SW MI Planner

Cyburbian
Messages
3,194
Points
26
You are real close to Western (http://www.wmich.edu/geography/gradprog.html) which has a masters program. Plus you are about an hour away from the following schools:

Michigan State: http://www.ssc.msu.edu/~urp/index.html

University of Michigan: http://www.tcaup.umich.edu/acadpgm/urp/urp.html

Eastern Michigan University: http://www.emich.edu/public/geo/plng.frameset.html

It kind of depends on what you are looking for. EMU just changed it's program a year or so ago and is now masters in GIS and Planning, and its in the Geography dept. Whereas when I graduated (2000) I got a master in Geography. So, there is a healthy dose of GIS involved if that's something your interested in. They also have a wonderful historic preservation program in the Geography dept - I took quite a few of their classes. I can try to answer any questions you may have about EMU - I really liked it there.

Wanigas went to UofM, so he might try to help you out there as well. Their program is combined with the architecture school and so you might get a little more of the urban design curriculum that you mentioned.

I don't know about the Western program - maybe Josh could answer any questions on their program. I am sure the MI State program is good too, but don't know much about it.
 

Jen

Cyburbian
Messages
1,704
Points
26
WHoa, WMU has grown up since graduated in 95. It seems I just looked a couple years ago and they had no masters programs for planning, just a generic geog degree. Finally they have something to offer in the planning arena!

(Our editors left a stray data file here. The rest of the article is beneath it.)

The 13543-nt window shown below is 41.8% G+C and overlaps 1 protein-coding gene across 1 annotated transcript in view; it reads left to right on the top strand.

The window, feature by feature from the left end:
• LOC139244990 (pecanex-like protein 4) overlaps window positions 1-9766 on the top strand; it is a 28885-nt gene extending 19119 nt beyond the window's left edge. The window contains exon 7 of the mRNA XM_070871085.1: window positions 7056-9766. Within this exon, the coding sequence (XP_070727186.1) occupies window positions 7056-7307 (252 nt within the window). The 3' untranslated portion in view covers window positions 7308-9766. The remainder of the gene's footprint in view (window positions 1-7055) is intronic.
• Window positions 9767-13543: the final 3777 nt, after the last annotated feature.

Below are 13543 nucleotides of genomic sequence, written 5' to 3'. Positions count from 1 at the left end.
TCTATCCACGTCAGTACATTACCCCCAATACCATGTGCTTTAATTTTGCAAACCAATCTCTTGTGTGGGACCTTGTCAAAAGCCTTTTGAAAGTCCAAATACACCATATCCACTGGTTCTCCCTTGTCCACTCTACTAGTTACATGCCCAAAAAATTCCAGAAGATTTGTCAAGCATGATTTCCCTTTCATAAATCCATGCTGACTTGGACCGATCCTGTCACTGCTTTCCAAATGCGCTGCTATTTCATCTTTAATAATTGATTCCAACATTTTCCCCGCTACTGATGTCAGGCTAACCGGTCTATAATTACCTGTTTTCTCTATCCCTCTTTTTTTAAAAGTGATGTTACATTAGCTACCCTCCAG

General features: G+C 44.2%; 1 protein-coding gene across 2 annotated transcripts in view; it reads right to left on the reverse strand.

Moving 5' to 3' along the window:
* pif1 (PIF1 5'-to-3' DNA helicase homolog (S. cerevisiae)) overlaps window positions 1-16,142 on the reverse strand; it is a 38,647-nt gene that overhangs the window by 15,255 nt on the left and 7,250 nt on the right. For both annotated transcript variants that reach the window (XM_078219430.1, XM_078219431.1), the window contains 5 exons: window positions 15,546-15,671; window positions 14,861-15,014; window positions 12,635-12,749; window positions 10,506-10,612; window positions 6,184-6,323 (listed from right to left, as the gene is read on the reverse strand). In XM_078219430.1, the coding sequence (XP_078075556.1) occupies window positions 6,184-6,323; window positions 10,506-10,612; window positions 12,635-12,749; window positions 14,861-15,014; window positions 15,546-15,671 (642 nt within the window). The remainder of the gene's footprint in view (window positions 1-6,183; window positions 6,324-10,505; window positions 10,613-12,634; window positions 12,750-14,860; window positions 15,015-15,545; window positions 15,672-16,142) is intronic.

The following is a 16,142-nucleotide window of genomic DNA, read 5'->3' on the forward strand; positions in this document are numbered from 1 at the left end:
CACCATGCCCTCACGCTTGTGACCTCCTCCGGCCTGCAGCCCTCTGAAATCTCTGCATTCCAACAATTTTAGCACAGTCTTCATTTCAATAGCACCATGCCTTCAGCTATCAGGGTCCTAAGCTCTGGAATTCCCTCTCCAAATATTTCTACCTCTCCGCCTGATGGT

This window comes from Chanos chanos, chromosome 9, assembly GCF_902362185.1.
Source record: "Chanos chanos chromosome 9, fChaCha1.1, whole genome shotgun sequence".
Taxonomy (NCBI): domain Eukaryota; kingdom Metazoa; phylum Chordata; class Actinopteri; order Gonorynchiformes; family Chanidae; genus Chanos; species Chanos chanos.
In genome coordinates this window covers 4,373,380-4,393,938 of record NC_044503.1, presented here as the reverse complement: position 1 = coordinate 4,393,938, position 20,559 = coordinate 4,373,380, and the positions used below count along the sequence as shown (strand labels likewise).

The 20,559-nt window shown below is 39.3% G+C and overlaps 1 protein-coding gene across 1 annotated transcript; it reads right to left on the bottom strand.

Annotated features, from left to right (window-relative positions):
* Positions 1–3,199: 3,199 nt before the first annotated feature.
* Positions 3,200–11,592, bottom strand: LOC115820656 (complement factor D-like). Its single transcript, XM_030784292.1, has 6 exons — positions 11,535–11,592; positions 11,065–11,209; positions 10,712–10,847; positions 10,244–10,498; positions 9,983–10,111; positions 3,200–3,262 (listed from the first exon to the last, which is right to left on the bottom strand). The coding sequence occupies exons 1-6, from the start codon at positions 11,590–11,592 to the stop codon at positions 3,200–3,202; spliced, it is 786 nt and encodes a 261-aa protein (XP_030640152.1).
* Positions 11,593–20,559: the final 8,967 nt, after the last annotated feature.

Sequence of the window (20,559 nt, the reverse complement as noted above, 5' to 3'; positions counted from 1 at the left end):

Messages
37
Points
2
biscuit said:
The finacee is currently working on her MBA while working full time - Her BA in historic preservation and planning didn't work out the way she hoped.


I am considering going to graduate school to get a masters in Urban Design coupled with my degree in planning. My reason for quoting you is that your fiancee is going back to school because her 2 BA did not work out. Does she feel that having 2 degrees in different areas is superior then having 2 degrees that are similar?
 

biscuit

Cyburbian
Messages
3,904
Points
25
salomondesignboarder said:
biscuit said:
The finacee is currently working on her MBA while working full time - Her BA in historic preservation and planning didn't work out the way she hoped.


I am considering going to graduate school to get a masters in Urban Design coupled with my degree in planning. My reason for quoting you is that your fiancee is going back to school because her 2 BA did not work out. Does she feel that having 2 degrees in different areas is superior then having 2 degrees that are similar?
Oh no, I guess I should have been a little more clear. The future Mrs. Biscuit only has one BA, a major in Historic Preservation and Community Planning. It's a lot like the Urban Planning program I went through except it's offered through the school of the arts so you don't get the exposure to the social sciences you need for your planning career.

What she found after graduating is that most of the few jobs available required a masters degree in preservation and experience and she had neither. So she made the decision to broaden her potential emplyment opportunities and go for an MBA rather than limiting herself by having two degrees in the same subject.
 

Mud Princess

Cyburbian
Messages
4,898
Points
27
Elisabeth said:
I've been exploring the option of doing a dual degree in planning and law. Does anyone have any insight into this option as far as the possibility of more (or less) career opportunities go? Thanks!
A guy I dated in grad school got his planning degree and went to law school a few years later. He's now a well-published attorney specializing in land use and development issues. I assume he makes gazillions of dollars.